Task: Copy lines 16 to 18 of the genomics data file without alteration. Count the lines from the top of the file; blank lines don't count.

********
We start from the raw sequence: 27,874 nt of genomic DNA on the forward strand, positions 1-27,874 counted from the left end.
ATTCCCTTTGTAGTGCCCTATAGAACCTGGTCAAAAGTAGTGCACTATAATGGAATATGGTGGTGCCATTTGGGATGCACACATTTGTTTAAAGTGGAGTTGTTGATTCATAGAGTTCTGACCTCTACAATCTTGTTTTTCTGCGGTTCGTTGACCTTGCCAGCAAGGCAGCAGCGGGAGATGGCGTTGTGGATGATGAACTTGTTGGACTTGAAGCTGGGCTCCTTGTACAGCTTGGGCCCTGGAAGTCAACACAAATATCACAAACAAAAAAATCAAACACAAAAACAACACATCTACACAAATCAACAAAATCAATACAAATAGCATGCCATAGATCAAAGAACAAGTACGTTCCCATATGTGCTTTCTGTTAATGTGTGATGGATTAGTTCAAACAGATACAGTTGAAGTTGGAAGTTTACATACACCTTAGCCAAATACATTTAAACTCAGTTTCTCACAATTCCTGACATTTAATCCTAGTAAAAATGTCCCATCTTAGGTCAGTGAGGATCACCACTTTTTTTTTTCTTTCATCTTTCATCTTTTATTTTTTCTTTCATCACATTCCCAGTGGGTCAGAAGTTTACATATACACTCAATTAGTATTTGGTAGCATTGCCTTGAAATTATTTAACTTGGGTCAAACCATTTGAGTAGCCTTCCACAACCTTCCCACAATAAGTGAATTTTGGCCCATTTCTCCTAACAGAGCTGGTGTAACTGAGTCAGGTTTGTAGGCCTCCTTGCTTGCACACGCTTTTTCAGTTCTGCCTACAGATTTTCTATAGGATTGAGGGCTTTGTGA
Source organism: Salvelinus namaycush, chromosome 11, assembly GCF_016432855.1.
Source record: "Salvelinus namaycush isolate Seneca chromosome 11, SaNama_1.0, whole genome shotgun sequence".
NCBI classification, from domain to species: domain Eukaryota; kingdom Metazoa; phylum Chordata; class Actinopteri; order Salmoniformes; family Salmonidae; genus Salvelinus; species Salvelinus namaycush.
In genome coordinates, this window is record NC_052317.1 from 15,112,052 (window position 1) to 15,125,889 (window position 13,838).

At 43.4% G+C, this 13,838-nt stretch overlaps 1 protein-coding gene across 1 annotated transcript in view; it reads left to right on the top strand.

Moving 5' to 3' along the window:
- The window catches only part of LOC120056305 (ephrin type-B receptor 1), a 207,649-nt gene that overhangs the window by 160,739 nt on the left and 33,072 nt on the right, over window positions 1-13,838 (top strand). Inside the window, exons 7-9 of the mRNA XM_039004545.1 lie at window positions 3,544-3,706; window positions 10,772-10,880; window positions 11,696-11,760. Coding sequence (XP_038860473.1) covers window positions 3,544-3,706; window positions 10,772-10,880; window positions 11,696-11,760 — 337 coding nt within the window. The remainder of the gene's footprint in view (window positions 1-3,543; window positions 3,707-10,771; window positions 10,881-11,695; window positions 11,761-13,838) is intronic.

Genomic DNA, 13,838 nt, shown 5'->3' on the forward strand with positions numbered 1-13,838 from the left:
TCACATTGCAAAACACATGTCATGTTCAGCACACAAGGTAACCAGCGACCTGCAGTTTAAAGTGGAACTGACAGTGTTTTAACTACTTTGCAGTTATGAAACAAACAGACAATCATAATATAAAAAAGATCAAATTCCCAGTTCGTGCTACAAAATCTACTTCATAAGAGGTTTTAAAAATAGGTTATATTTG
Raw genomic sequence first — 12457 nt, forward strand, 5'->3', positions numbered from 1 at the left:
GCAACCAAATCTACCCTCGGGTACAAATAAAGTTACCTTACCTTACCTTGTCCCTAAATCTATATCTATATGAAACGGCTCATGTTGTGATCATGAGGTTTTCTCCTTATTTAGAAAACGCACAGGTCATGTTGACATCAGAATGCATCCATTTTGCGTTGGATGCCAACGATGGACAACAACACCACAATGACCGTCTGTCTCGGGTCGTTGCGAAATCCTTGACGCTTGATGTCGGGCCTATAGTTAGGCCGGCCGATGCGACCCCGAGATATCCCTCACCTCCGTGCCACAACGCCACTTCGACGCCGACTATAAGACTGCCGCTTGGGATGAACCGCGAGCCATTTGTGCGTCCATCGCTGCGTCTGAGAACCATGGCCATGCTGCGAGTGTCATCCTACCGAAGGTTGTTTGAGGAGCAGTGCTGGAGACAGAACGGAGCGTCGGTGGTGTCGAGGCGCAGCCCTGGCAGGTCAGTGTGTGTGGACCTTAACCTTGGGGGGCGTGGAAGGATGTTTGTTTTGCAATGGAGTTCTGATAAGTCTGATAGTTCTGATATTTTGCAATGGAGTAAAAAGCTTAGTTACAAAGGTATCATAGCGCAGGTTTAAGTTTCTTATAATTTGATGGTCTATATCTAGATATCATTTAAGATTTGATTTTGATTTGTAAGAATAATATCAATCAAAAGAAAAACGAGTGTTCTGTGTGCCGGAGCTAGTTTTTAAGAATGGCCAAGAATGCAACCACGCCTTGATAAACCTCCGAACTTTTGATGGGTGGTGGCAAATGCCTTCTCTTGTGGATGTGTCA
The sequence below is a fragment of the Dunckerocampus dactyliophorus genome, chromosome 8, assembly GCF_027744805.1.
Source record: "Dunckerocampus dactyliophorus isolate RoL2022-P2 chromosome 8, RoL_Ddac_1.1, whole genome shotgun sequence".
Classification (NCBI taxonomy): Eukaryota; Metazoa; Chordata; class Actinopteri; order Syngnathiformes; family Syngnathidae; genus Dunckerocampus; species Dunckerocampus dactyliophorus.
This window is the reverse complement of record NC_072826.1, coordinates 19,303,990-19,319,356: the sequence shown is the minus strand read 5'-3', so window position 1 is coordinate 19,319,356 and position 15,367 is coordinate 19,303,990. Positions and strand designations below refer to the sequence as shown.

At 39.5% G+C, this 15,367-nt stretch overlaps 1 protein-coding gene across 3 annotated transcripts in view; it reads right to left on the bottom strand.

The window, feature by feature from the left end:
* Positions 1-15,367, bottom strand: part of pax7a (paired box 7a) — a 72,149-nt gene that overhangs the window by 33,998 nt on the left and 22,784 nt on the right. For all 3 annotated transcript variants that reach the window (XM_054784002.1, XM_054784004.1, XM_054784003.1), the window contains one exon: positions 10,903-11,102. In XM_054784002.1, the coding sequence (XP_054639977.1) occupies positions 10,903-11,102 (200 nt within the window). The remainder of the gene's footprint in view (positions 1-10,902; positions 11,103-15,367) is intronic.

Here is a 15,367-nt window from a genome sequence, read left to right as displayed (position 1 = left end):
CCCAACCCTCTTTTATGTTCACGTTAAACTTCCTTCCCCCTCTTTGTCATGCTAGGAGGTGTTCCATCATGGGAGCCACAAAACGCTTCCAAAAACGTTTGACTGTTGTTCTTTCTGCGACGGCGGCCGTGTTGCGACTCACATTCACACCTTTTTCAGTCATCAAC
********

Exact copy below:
Classification (NCBI taxonomy): Eukaryota; Metazoa; Chordata; class Actinopteri; order Syngnathiformes; family Syngnathidae; genus Dunckerocampus; species Dunckerocampus dactyliophorus.
This window is the reverse complement of record NC_072826.1, coordinates 19,303,990-19,319,356: the sequence shown is the minus strand read 5'-3', so window position 1 is coordinate 19,319,356 and position 15,367 is coordinate 19,303,990. Positions and strand designations below refer to the sequence as shown.

At 39.5% G+C, this 15,367-nt stretch overlaps 1 protein-coding gene across 3 annotated transcripts in view; it reads right to left on the bottom strand.